It has been quite a long time since we’ve posted about Malaga and although I personally hadn’t visited this historic city before, I thought I knew all there was to know since it is one of our most popular locations – and home to one of the very best Spanish schools in Spain! I certainly didn’t realise how fascinating the city itself was, or how special it is for the visitor that wants it all – great food, historic landmarks, large city nightlife and vast stretches of beach.
As a city that is keen to separate itself from the nearby resort towns, you should go to Malaga without any preconceived ideas of what to expect to get the very most from your experience. My host during my week in Malaga was actually Dutch, but had chosen to live in this fascinating city over 20 years ago, after going to university there and falling in love with the place himself.
With a very quick transfer from the nearby Malaga airport, my first stop was at the on-site residence at our school. I was fortunate enough to stay in the executive style room but did not have my own private terrace – which is actually reserved for students who are there to study Spanish! However, the view from my room was incredible, as you can see from the picture. We had a refreshing beer (from the school’s onsite restaurant) in the Spanish sunshine before heading downstairs, close to the school, to a new Basque restaurant for (honestly) one of the best meals I can remember! Olives, Salmon toasts and oxtail stuffed peppers were followed by a typical ‘Chuleta‘ (incredible beef Ribeye steak) to share, perfect chips, more peppers, lots of sea salt and a red wine which was smoother than any Rioja I know. Great start!
The following day it was time to venture in to the city on a whistle stop tapas tour of some of the most popular sights. Malaga is an historic, Mediterranean city with a Roman amphitheatre, hugely impressive Cathedral, an Arabic Palace and the castle of Gibralfaro which overlooks the city, dating back to the 10th Century. Malaga was especially impressive during my tour since the red carpet was rolled out for the film festival, which is now always held in April. We had some delicious tapas at several places – with the best having to be the Bodega bar El-Pimpi, which is very close to the Cathedral and Amphitheatre and just next to the Picasso Museum.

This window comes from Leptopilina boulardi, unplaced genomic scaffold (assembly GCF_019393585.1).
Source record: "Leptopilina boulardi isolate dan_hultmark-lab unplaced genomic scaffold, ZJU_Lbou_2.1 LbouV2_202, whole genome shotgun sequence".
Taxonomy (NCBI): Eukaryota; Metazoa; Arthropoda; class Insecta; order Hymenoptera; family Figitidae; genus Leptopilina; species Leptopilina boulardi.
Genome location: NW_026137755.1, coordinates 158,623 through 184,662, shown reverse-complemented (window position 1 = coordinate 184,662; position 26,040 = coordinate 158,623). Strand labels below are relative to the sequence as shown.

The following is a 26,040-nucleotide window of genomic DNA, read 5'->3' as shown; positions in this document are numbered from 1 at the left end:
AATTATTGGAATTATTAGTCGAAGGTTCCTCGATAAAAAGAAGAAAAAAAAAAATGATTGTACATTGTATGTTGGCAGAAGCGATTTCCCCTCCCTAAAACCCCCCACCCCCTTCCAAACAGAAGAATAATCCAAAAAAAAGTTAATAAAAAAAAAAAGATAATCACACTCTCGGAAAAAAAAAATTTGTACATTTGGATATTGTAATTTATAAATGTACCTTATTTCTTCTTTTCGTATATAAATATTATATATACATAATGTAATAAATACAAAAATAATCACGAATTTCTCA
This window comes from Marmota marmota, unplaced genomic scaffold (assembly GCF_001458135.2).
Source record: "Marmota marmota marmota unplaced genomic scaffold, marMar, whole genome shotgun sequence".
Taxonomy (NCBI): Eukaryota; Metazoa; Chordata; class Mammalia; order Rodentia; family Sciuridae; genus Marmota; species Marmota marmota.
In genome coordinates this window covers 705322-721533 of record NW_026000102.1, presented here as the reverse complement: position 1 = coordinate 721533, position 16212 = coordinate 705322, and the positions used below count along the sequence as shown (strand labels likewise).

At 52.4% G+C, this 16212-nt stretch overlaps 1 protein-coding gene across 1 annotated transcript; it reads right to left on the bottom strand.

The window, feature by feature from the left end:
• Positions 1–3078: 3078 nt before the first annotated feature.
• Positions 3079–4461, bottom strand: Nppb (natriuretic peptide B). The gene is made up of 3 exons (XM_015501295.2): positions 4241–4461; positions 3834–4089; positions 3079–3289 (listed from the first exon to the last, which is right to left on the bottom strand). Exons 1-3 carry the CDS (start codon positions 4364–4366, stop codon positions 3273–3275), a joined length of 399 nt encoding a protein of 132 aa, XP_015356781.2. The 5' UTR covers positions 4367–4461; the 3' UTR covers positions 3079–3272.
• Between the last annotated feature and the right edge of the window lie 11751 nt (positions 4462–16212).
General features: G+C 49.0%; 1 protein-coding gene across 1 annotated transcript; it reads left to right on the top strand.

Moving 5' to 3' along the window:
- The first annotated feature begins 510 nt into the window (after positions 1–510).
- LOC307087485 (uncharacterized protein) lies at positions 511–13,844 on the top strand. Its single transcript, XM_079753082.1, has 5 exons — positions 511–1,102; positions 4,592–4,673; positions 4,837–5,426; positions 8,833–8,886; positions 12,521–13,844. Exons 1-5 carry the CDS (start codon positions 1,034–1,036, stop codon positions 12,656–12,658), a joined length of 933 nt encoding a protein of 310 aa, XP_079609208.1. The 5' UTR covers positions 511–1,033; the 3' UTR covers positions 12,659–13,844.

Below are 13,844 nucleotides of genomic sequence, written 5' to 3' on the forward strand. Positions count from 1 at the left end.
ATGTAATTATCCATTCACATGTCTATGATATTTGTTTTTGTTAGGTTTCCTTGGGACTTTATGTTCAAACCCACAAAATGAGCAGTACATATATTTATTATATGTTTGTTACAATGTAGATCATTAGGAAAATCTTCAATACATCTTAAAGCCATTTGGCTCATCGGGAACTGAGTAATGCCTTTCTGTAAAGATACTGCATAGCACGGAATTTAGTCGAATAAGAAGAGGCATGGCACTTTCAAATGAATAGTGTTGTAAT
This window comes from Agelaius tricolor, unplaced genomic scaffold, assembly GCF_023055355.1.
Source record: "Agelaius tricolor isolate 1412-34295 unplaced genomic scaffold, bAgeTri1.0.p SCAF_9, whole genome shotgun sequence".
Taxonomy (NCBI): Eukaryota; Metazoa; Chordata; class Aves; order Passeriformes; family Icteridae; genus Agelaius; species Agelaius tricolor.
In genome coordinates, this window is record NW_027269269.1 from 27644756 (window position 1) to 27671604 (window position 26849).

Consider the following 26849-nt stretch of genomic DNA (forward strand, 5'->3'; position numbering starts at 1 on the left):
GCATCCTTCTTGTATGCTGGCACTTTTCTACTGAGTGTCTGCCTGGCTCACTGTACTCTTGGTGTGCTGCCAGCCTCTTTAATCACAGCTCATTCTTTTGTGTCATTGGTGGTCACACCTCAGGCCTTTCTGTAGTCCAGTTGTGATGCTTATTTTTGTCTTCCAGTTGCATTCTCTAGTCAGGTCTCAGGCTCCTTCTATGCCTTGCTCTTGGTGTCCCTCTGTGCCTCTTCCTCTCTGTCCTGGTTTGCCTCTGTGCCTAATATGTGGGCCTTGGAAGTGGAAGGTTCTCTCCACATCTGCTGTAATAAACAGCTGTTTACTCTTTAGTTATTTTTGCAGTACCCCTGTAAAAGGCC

Walking north from the Picasso Museum takes you to the newly pedestrianised Plaza Merced, the birth place of Pablo Picasso and the current headquarters of the Picasso Foundation. Finding our way back through the historic centre, stopping for more tapas we finally came to the Calle Marqués de Larios – where you go to be seen and spend money in the exclusive designer shops. Such a fascinating visit already and I hadn’t even seen the beach yet!
Just a stroll downhill from our school and across the road that takes you straight in to the city centre (the number 11 bus) you will find the pedregalejo beach – 3Km of warm sand, gentle surf and tasty fish restaurants. We turned up for a late lunch hoping for the famous paella at Restaurante Mar de Pedregalejo – but instead had barbequed sardines, garlic and butter coated sea food, fresh tuna salad, delicious Spanish herrings and ice cream for dessert from the restaurant next door. We enjoyed the food, atmosphere and beach view so much that we stayed (with a few speciality drinks in hand) until they served us paella for dinner – well worth the wait!
During my short stay in Malaga I experienced aspects of several perfect holidays from just one city. I could also write more about Malaga’s excellent nightlife, but I will save that for another time and hopefully another return visit soon!